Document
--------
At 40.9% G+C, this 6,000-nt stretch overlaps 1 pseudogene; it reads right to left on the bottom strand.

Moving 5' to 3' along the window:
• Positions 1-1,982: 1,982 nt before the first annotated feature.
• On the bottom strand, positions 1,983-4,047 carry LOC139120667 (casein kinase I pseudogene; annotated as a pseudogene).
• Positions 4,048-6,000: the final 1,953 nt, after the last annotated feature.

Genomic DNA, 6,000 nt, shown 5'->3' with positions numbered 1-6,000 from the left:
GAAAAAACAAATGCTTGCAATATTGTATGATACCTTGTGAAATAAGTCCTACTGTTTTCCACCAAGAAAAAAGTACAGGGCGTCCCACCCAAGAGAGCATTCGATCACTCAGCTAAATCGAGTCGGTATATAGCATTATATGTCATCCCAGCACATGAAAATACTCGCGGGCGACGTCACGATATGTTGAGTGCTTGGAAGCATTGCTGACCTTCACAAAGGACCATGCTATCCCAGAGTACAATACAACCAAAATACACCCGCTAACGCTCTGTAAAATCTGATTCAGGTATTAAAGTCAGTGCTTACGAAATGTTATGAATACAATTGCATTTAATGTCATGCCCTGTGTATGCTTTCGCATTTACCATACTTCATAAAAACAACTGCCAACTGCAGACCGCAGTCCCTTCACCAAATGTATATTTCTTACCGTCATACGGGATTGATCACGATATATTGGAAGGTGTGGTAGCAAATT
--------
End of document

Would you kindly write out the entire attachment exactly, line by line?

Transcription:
At 40.9% G+C, this 6,000-nt stretch overlaps 1 pseudogene; it reads right to left on the bottom strand.

Moving 5' to 3' along the window:
• Positions 1-1,982: 1,982 nt before the first annotated feature.
• On the bottom strand, positions 1,983-4,047 carry LOC139120667 (casein kinase I pseudogene; annotated as a pseudogene).
• Positions 4,048-6,000: the final 1,953 nt, after the last annotated feature.

Genomic DNA, 6,000 nt, shown 5'->3' with positions numbered 1-6,000 from the left:
GAAAAAACAAATGCTTGCAATATTGTATGATACCTTGTGAAATAAGTCCTACTGTTTTCCACCAAGAAAAAAGTACAGGGCGTCCCACCCAAGAGAGCATTCGATCACTCAGCTAAATCGAGTCGGTATATAGCATTATATGTCATCCCAGCACATGAAAATACTCGCGGGCGACGTCACGATATGTTGAGTGCTTGGAAGCATTGCTGACCTTCACAAAGGACCATGCTATCCCAGAGTACAATACAACCAAAATACACCCGCTAACGCTCTGTAAAATCTGATTCAGGTATTAAAGTCAGTGCTTACGAAATGTTATGAATACAATTGCATTTAATGTCATGCCCTGTGTATGCTTTCGCATTTACCATACTTCATAAAAACAACTGCCAACTGCAGACCGCAGTCCCTTCACCAAATGTATATTTCTTACCGTCATACGGGATTGATCACGATATATTGGAAGGTGTGGTAGCAAATT